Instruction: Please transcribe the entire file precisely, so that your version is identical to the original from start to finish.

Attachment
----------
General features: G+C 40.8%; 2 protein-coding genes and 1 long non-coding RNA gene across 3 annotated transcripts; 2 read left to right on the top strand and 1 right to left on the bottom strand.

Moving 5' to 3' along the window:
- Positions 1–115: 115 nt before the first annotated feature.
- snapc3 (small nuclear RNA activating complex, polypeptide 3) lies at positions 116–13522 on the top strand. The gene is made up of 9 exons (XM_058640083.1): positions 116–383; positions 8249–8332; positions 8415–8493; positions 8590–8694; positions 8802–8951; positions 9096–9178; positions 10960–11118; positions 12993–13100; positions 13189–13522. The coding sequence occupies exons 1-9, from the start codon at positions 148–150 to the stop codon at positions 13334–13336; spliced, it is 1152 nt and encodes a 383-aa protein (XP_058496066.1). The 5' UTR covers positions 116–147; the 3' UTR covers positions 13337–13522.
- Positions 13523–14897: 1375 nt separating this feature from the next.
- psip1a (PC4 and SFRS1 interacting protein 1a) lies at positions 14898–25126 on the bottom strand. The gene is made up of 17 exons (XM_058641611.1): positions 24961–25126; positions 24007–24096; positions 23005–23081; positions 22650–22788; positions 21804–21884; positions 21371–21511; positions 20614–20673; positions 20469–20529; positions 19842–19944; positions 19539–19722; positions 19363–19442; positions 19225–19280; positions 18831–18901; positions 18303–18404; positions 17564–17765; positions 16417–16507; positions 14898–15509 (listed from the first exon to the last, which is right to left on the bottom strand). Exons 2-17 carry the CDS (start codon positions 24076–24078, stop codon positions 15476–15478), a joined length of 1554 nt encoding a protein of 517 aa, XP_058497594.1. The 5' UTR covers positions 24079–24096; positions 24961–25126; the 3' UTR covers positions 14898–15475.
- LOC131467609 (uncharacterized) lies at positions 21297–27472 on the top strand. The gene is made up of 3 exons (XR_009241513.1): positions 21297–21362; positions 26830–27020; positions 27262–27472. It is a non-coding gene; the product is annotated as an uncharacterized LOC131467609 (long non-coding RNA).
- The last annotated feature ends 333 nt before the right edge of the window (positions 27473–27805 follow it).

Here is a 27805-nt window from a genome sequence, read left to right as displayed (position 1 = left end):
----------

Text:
General features: G+C 40.8%; 2 protein-coding genes and 1 long non-coding RNA gene across 3 annotated transcripts; 2 read left to right on the top strand and 1 right to left on the bottom strand.

Moving 5' to 3' along the window:
- Positions 1–115: 115 nt before the first annotated feature.
- snapc3 (small nuclear RNA activating complex, polypeptide 3) lies at positions 116–13522 on the top strand. The gene is made up of 9 exons (XM_058640083.1): positions 116–383; positions 8249–8332; positions 8415–8493; positions 8590–8694; positions 8802–8951; positions 9096–9178; positions 10960–11118; positions 12993–13100; positions 13189–13522. The coding sequence occupies exons 1-9, from the start codon at positions 148–150 to the stop codon at positions 13334–13336; spliced, it is 1152 nt and encodes a 383-aa protein (XP_058496066.1). The 5' UTR covers positions 116–147; the 3' UTR covers positions 13337–13522.
- Positions 13523–14897: 1375 nt separating this feature from the next.
- psip1a (PC4 and SFRS1 interacting protein 1a) lies at positions 14898–25126 on the bottom strand. The gene is made up of 17 exons (XM_058641611.1): positions 24961–25126; positions 24007–24096; positions 23005–23081; positions 22650–22788; positions 21804–21884; positions 21371–21511; positions 20614–20673; positions 20469–20529; positions 19842–19944; positions 19539–19722; positions 19363–19442; positions 19225–19280; positions 18831–18901; positions 18303–18404; positions 17564–17765; positions 16417–16507; positions 14898–15509 (listed from the first exon to the last, which is right to left on the bottom strand). Exons 2-17 carry the CDS (start codon positions 24076–24078, stop codon positions 15476–15478), a joined length of 1554 nt encoding a protein of 517 aa, XP_058497594.1. The 5' UTR covers positions 24079–24096; positions 24961–25126; the 3' UTR covers positions 14898–15475.
- LOC131467609 (uncharacterized) lies at positions 21297–27472 on the top strand. The gene is made up of 3 exons (XR_009241513.1): positions 21297–21362; positions 26830–27020; positions 27262–27472. It is a non-coding gene; the product is annotated as an uncharacterized LOC131467609 (long non-coding RNA).
- The last annotated feature ends 333 nt before the right edge of the window (positions 27473–27805 follow it).

Here is a 27805-nt window from a genome sequence, read left to right as displayed (position 1 = left end):